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Most stores are still limiting how much toilet paper you can buy. You can only grab one or two cleaning or sanitizing products, if you can find any at all. But many stores are still limiting purchases of dairy products like milk – even though dairy farmers are pleading with them to let shoppers buy as much as they’d like.

In the early stages of the coronavirus crisis, as people rushed to stores to stock up, stores sold out of nearly everything. So stores put purchase limits in place on many high-demand items. But now, milk producers are arguing that limits on milk purchases are outdated, unnecessary and counterproductive.

In response to those complaints, the state of Pennsylvania has worked with major retailers to end purchase limits on dairy products. State Representative Aaron Bernstine announced yesterday that Walmart, Giant Eagle, Wegmans, Weis, Boyers and Giant will no longer restrict how much milk or other dairy products shoppers can buy in one shopping trip. “If you see that this is still happening at any of these stores, please notify me immediately,” Bernstine told constituents.

And in Ohio, the American Dairy Association Mideast has announced that Kroger, Walmart, Sparkle and Discount Drug Mart stores have confirmed they are removing limits on milk purchases. “Conversations are underway with other retailers including Giant Eagle, Meijer and ALDI,” the group said.

The problem is that stores put limits in place weeks ago to protect the short-term supply. But long-term, there’s not just an adequate supply – there’s a surplus. With restaurants and schools closed, there’s more milk than dairy farmers know what to do with. So there are numerous reports of farmers being forced to dump excess milk down the drain, while some retailers continue to restrict how much shoppers can buy.

“Milk processors in Missouri are delivering 100% of the orders being placed right now and they are ready to fill even more,” Missouri Director of Agriculture Chris Chinn wrote in an open letter to retailers this week. “We ask that you support our Missouri dairy farmers by removing the customer limits on milk in your stores.”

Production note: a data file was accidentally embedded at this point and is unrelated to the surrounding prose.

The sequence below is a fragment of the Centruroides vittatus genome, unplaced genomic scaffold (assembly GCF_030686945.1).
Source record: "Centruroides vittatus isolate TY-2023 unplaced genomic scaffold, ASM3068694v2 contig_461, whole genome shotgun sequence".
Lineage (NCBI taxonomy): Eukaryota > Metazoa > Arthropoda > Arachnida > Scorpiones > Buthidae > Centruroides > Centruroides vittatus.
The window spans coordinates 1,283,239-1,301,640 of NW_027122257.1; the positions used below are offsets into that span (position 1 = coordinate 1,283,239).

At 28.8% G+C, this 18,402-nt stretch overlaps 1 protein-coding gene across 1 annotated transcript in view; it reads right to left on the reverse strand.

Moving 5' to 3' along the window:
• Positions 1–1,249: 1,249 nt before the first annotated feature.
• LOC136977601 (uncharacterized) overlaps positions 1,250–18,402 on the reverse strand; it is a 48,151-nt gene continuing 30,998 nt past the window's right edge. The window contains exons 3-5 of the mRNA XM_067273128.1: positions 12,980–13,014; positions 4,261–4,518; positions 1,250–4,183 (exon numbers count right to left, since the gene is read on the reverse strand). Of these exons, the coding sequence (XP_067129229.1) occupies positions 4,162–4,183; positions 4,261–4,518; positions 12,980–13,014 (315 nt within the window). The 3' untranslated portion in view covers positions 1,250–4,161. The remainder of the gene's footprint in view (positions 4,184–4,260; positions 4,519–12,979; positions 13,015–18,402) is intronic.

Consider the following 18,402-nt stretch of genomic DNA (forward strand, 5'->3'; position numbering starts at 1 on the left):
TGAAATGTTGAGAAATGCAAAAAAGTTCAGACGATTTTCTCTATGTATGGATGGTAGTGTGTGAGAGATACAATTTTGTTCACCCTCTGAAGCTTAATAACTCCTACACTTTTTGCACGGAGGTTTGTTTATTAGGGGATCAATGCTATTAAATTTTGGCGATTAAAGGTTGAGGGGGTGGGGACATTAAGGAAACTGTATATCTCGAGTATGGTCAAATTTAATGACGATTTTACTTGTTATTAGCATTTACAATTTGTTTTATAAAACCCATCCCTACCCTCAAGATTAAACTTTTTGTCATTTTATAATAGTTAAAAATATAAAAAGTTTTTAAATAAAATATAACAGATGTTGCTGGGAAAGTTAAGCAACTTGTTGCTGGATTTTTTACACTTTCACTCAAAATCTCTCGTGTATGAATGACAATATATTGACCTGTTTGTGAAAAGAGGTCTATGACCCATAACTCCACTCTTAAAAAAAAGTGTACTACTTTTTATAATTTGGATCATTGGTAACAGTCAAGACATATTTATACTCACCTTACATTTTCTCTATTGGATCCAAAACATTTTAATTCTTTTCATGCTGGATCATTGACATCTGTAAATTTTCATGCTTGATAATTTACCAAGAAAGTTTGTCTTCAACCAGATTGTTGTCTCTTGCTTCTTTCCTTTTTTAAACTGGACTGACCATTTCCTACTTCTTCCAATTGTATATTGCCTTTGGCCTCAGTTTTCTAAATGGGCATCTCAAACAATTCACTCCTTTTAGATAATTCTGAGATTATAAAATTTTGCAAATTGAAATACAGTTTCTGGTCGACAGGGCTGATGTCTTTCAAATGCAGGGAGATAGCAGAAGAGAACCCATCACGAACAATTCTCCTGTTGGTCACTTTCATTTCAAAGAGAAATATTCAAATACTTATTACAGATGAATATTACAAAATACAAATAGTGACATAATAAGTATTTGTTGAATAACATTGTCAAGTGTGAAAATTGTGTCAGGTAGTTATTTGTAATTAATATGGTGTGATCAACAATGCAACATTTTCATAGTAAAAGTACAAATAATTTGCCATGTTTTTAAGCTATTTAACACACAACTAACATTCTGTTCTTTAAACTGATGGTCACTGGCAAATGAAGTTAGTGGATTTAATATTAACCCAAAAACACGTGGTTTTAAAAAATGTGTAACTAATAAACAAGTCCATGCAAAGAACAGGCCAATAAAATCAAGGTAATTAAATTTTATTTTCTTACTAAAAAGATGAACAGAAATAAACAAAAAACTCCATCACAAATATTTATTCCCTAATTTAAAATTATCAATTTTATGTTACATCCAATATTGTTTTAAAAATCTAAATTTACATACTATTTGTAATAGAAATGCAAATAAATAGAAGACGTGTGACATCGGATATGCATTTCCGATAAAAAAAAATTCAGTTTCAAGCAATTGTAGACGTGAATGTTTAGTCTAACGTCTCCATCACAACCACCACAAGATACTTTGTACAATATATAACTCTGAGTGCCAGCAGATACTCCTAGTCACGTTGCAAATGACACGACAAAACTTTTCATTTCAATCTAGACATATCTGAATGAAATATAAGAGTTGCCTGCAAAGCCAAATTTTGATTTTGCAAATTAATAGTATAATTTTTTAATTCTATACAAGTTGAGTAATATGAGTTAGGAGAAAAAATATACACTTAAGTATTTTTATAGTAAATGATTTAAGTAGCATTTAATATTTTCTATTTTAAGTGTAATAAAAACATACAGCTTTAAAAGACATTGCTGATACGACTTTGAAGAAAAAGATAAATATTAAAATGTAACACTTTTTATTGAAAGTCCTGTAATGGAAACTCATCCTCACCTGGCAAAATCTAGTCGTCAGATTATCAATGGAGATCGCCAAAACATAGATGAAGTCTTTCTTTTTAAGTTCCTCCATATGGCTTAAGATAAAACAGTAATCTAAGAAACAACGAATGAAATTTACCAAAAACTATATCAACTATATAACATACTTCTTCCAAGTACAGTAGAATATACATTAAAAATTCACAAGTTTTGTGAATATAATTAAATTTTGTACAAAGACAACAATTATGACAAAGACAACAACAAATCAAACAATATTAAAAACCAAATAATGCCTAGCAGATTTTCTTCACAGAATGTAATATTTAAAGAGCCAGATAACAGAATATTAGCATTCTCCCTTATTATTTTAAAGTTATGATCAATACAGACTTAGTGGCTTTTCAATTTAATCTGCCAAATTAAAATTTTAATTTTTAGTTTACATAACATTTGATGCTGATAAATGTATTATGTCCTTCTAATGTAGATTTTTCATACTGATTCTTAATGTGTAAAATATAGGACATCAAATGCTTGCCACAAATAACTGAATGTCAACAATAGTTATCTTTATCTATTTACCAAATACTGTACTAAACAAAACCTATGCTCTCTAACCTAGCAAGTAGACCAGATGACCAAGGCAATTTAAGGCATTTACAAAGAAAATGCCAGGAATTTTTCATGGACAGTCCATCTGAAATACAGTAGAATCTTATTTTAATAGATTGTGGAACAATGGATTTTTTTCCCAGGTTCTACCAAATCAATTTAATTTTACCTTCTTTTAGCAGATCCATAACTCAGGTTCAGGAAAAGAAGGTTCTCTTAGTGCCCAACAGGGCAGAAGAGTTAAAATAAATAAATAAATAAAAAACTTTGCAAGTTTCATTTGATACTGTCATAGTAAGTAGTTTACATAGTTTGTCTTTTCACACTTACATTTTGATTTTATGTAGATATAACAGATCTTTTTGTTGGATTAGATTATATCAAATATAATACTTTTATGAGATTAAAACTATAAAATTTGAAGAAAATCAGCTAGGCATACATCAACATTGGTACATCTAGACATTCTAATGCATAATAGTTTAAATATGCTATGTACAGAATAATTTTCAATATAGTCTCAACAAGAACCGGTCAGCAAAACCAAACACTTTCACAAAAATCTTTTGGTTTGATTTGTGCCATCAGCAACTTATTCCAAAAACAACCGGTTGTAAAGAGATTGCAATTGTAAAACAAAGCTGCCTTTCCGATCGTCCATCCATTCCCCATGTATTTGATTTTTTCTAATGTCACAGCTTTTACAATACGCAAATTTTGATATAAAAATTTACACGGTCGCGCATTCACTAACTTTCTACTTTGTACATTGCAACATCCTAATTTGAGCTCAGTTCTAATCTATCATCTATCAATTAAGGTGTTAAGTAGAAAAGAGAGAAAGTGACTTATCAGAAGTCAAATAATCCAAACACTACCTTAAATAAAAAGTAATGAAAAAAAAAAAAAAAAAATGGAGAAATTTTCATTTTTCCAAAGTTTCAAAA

“There is a huge problem with retailers restricting the amount of milk that consumers can purchase,” the Kansas Dairy Association said in a statement, urging retailers to lift limits. “We think that these signs being posted at the dairy case are a result of trying to stop hoarding of food. These signs are misleading to the consumer and lead them to believe there is a shortage.”

Unlike toilet paper and cleaning products, dairy products are perishable, of course. So that’s caused a bit of a domino effect that’s made some retailers reluctant to lift purchase limits. After the initial rush of shoppers cleared out stores’ milk supplies, many stores wrote it off as panic buying and were reluctant to fully replenish their supply for fear that no one would need to buy it and it would all end up going to waste. So they kept their stock low and implemented purchase limits to stabilize their supply.

Dairy groups are arguing that it’s time for that strategy to end. The Pennsylvania dairy advocacy group 97 Milk advises shoppers to be on the lookout for purchase limits. “If you are shopping in a store that is limiting milk, butter or other dairy product purchases, ask the manager to consider lifting these limits and increasing their milk deliveries or orders to keep milk and other dairy products in stock, because you and others are now buying for your families to be eating all meals at home,” the group said. “If you are a store manager or employee, consider working with a food bank to move milk near expiration to those outlets to re-order more milk and lift the purchasing restrictions knowing you have somewhere to go with extra milk for your shoppers.”

It seems we’re still far from returning to normal any time soon. But if dairy farmers have their way, at least you may soon be able to buy all the milk you want. And someday, maybe the same can be said for toilet paper and cleaning products. Just not quite yet.

Image source: ADA Mideast

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